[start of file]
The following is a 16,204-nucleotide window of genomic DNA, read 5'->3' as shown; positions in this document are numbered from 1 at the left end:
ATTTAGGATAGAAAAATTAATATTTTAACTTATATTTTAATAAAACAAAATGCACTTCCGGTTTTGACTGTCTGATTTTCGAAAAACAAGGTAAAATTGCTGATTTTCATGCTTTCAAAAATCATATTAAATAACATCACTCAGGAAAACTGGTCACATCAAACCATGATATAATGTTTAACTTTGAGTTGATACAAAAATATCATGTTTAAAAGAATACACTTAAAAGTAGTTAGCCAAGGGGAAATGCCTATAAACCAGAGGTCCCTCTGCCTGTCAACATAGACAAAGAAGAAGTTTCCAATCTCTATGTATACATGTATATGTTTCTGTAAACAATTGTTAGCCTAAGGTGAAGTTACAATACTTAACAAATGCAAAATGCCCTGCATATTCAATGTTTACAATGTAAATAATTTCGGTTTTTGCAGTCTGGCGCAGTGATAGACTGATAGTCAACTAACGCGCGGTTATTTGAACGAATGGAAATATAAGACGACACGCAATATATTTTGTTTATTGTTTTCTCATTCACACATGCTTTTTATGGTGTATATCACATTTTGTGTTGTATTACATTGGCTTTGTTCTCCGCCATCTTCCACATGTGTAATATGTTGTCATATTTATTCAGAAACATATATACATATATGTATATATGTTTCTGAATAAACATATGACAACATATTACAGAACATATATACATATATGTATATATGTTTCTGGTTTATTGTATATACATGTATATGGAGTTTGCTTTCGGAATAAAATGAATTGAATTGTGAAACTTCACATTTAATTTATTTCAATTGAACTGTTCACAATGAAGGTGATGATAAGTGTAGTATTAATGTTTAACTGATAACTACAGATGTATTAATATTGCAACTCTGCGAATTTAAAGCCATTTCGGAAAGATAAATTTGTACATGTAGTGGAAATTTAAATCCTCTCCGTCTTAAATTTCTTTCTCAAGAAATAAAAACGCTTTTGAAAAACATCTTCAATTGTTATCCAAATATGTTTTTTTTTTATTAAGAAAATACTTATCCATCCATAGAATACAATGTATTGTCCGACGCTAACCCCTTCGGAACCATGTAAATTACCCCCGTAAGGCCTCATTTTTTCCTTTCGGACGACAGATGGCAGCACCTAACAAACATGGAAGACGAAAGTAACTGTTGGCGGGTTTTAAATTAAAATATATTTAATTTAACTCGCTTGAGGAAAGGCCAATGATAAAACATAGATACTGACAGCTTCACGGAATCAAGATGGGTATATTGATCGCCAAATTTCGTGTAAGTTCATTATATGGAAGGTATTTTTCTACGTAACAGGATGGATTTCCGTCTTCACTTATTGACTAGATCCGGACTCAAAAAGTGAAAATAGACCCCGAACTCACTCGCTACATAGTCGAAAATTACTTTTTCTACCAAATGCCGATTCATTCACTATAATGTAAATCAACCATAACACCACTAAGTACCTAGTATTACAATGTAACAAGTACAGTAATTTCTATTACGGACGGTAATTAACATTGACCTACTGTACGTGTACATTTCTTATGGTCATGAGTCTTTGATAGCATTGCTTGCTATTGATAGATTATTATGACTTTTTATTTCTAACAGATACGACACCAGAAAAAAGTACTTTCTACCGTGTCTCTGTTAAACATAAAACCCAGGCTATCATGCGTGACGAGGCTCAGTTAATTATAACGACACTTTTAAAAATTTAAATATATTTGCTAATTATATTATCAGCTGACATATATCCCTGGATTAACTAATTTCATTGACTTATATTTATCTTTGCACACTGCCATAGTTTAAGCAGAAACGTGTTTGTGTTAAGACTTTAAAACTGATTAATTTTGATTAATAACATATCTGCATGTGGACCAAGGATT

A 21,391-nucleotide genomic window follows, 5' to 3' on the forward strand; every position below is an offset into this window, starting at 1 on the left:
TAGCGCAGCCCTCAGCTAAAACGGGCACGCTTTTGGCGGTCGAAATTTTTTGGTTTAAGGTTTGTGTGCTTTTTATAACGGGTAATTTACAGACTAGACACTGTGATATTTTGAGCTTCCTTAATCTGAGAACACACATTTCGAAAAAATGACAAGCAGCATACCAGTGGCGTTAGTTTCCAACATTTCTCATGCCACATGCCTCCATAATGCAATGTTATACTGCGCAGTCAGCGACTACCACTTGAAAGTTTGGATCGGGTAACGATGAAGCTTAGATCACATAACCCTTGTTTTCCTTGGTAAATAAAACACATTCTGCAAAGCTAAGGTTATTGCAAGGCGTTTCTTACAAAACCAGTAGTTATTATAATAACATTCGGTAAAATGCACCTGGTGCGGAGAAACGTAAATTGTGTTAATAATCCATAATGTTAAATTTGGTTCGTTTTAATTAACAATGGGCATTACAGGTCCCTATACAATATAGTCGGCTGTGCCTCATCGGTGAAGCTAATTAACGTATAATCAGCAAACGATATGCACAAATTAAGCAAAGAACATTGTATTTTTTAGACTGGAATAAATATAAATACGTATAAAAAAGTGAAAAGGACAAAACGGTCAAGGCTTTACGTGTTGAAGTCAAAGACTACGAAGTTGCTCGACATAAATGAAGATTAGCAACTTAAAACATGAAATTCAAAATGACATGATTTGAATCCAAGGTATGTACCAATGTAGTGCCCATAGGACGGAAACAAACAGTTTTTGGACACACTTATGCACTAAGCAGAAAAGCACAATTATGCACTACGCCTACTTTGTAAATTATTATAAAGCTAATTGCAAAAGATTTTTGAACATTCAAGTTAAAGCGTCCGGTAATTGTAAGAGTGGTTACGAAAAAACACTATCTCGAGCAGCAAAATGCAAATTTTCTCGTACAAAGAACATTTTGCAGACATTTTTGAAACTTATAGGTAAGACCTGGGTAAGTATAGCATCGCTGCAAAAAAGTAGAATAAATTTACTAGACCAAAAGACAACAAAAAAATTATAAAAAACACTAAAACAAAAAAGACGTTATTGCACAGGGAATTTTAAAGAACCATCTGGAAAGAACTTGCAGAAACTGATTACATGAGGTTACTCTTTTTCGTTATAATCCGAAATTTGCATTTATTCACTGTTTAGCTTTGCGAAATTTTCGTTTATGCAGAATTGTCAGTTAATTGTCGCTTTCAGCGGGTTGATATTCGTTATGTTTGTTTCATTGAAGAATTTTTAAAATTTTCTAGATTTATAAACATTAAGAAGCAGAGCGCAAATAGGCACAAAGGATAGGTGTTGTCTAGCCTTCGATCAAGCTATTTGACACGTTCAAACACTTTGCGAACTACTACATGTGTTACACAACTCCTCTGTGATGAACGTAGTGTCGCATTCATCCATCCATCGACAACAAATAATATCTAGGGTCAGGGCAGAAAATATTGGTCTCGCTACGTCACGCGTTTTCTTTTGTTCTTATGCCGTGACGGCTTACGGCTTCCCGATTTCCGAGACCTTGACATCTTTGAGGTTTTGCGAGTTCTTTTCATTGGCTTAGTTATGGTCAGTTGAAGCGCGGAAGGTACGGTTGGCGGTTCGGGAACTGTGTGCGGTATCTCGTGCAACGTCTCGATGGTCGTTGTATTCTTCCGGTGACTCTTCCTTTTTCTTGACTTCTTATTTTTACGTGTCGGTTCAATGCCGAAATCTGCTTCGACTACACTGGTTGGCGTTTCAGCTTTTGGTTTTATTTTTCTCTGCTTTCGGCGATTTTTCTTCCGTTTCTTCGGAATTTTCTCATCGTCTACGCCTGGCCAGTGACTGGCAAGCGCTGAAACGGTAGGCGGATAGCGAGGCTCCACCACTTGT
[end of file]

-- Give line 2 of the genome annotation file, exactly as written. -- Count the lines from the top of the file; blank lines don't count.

ATTTAGGATAGAAAAATTAATATTTTAACTTATATTTTAATAAAACAAAATGCACTTCCGGTTTTGACTGTCTGATTTTCGAAAAACAAGGTAAAATTGCTGATTTTCATGCTTTCAAAAATCATATTAAATAACATCACTCAGGAAAACTGGTCACATCAAACCATGATATAATGTTTAACTTTGAGTTGATACAAAAATATCATGTTTAAAAGAATACACTTAAAAGTAGTTAGCCAAGGGGAAATGCCTATAAACCAGAGGTCCCTCTGCCTGTCAACATAGACAAAGAAGAAGTTTCCAATCTCTATGTATACATGTATATGTTTCTGTAAACAATTGTTAGCCTAAGGTGAAGTTACAATACTTAACAAATGCAAAATGCCCTGCATATTCAATGTTTACAATGTAAATAATTTCGGTTTTTGCAGTCTGGCGCAGTGATAGACTGATAGTCAACTAACGCGCGGTTATTTGAACGAATGGAAATATAAGACGACACGCAATATATTTTGTTTATTGTTTTCTCATTCACACATGCTTTTTATGGTGTATATCACATTTTGTGTTGTATTACATTGGCTTTGTTCTCCGCCATCTTCCACATGTGTAATATGTTGTCATATTTATTCAGAAACATATATACATATATGTATATATGTTTCTGAATAAACATATGACAACATATTACAGAACATATATACATATATGTATATATGTTTCTGGTTTATTGTATATACATGTATATGGAGTTTGCTTTCGGAATAAAATGAATTGAATTGTGAAACTTCACATTTAATTTATTTCAATTGAACTGTTCACAATGAAGGTGATGATAAGTGTAGTATTAATGTTTAACTGATAACTACAGATGTATTAATATTGCAACTCTGCGAATTTAAAGCCATTTCGGAAAGATAAATTTGTACATGTAGTGGAAATTTAAATCCTCTCCGTCTTAAATTTCTTTCTCAAGAAATAAAAACGCTTTTGAAAAACATCTTCAATTGTTATCCAAATATGTTTTTTTTTTATTAAGAAAATACTTATCCATCCATAGAATACAATGTATTGTCCGACGCTAACCCCTTCGGAACCATGTAAATTACCCCCGTAAGGCCTCATTTTTTCCTTTCGGACGACAGATGGCAGCACCTAACAAACATGGAAGACGAAAGTAACTGTTGGCGGGTTTTAAATTAAAATATATTTAATTTAACTCGCTTGAGGAAAGGCCAATGATAAAACATAGATACTGACAGCTTCACGGAATCAAGATGGGTATATTGATCGCCAAATTTCGTGTAAGTTCATTATATGGAAGGTATTTTTCTACGTAACAGGATGGATTTCCGTCTTCACTTATTGACTAGATCCGGACTCAAAAAGTGAAAATAGACCCCGAACTCACTCGCTACATAGTCGAAAATTACTTTTTCTACCAAATGCCGATTCATTCACTATAATGTAAATCAACCATAACACCACTAAGTACCTAGTATTACAATGTAACAAGTACAGTAATTTCTATTACGGACGGTAATTAACATTGACCTACTGTACGTGTACATTTCTTATGGTCATGAGTCTTTGATAGCATTGCTTGCTATTGATAGATTATTATGACTTTTTATTTCTAACAGATACGACACCAGAAAAAAGTACTTTCTACCGTGTCTCTGTTAAACATAAAACCCAGGCTATCATGCGTGACGAGGCTCAGTTAATTATAACGACACTTTTAAAAATTTAAATATATTTGCTAATTATATTATCAGCTGACATATATCCCTGGATTAACTAATTTCATTGACTTATATTTATCTTTGCACACTGCCATAGTTTAAGCAGAAACGTGTTTGTGTTAAGACTTTAAAACTGATTAATTTTGATTAATAACATATCTGCATGTGGACCAAGGATT